Logic’s influenced album boasts strong production

Logic, a rapper hailing from Maryland has dropped mixtapes for years that have established him as a student of the rap game, though not necessarily an innovator. However, on his debut studio album, fittingly titled “Under Pressure,” the MC has a creative rebirth, a pushing of the reset button, still pulling from a number of influences and yet successfully crafting a confident and refreshing body of work he can mostly call his own.

I’ll begin with my gripes, which, as previously stated, stem from being an avid listener of hip-hop’s current atmosphere, an era which Logic announces himself a part of through the music on his album. Even a casual radio skimmer can see Drake’s hand in Logic’s inflection and ad-libs (see: “Gang Related”), an appreciation for Schoolboy Q’s knack for crafting party jams (see: “Bounce”), and the sing-song rhyming and sneering of Big Sean and J. Cole (see: “Intro” for Big Sean, and “I’m Gone” for a dose of Cole).

The most apparent presence is Kendrick Lamar, with the ghost of his acclaimed “good kid, m.a.a.d. city” lingering from track to track on the album to an almost shocking degree. “Buried Alive” not only takes its name from Kendrick’s interlude on Drake’s second album, but features musical and lyrical choices that could only have come from repeated listens to “Bitch Don’t Kill My Vibe.” “Never Enough” ingrains itself in your memory as a “good kid” or “Section 80” leftover, from the beat to the flow to the Outkast-sampling hook, but it’s in the main body of Logic’s major debut. The beat to “Sing About Me, I’m Dying of Thirst,” the standout track on Kendrick’s first studio album, is essentially recreated on both Logic’s “Metropolis” and his title track, while its theme and delivery are also strongly present. Paying homage to both the past and the present, and especially to one’s rivals, is appreciated in today’s landscape, but through the middle stretch of Logic’s album I felt as if I were being encouraged to play some Kendrick instead.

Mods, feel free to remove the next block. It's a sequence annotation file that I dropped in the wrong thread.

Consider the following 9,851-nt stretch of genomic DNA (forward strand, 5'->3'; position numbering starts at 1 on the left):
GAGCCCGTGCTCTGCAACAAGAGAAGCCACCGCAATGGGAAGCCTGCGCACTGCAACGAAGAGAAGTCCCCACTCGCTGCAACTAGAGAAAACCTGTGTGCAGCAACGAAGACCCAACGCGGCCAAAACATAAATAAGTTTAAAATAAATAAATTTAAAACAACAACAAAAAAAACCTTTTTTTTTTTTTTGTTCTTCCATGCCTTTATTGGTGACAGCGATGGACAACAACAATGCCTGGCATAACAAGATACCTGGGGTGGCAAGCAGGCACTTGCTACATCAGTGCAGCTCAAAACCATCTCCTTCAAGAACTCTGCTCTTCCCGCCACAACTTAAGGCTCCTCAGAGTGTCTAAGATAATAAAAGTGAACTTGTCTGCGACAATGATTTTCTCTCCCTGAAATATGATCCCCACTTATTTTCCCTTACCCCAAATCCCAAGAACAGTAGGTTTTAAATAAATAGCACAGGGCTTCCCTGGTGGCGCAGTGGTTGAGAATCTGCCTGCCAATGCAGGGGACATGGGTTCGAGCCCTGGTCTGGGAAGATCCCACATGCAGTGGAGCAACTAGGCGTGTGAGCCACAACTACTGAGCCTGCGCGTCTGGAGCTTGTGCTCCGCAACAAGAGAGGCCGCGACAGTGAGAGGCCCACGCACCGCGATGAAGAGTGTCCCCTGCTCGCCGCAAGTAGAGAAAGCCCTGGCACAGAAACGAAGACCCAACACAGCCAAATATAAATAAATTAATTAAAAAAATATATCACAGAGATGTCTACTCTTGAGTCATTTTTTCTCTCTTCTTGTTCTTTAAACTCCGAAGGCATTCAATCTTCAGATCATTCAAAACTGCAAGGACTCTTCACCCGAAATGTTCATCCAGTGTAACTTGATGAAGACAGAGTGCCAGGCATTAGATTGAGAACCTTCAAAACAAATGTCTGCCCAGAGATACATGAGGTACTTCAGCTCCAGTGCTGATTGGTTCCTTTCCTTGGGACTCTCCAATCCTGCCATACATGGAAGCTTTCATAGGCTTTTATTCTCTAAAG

When Logic finds his voice, there’s much to admire. The man can tell a story while rapping his head off, changing up his flow and delivery enough to keep the listener interested; although the cool, lushly constructed beats (a good portion made by Logic himself) might tempt one to lose attention of the lyrics. The beats often seamlessly change mid-song, and Logic adapts over them like a lyrical chameleon, blending in with expected but welcome (and nearly flawless) styles. There’s not one dud when it comes to the production, with the standouts being “Soul Food,” “I’m Gone,” “Gang Related,” “Till the End,” and the Eazy-E-sampling nine-minute title track.

The inspirational crooning on the introductory track doesn’t quite work, but when the bars finally come they don’t let up. The first few tracks following the intro lead you to believe you’re listening to something special, which is still true by the end of the album, although much of the feeling is diluted by a slower and less original middle section. “Under Pressure,” the album’s penultimate track (not counting the bonus songs, which appear more as solid afterthoughts than anything else) picks things up and ends the album on a memorable note when followed by “Till The End.”

Logic bookends his mainstream debut with songs that I’ll likely be coming back to for a long time, but it remains to be seen whether the album as a whole will be cemented in our culture as solidly as Kendrick’s or even Schoolboy’s major label debuts. In the sea of new music, I suggest people look for artists that innovate rather than emulate, which is something I hope Logic does more of on his second go-around, a chance that I’m sure the popularity and sales of this album will give him.

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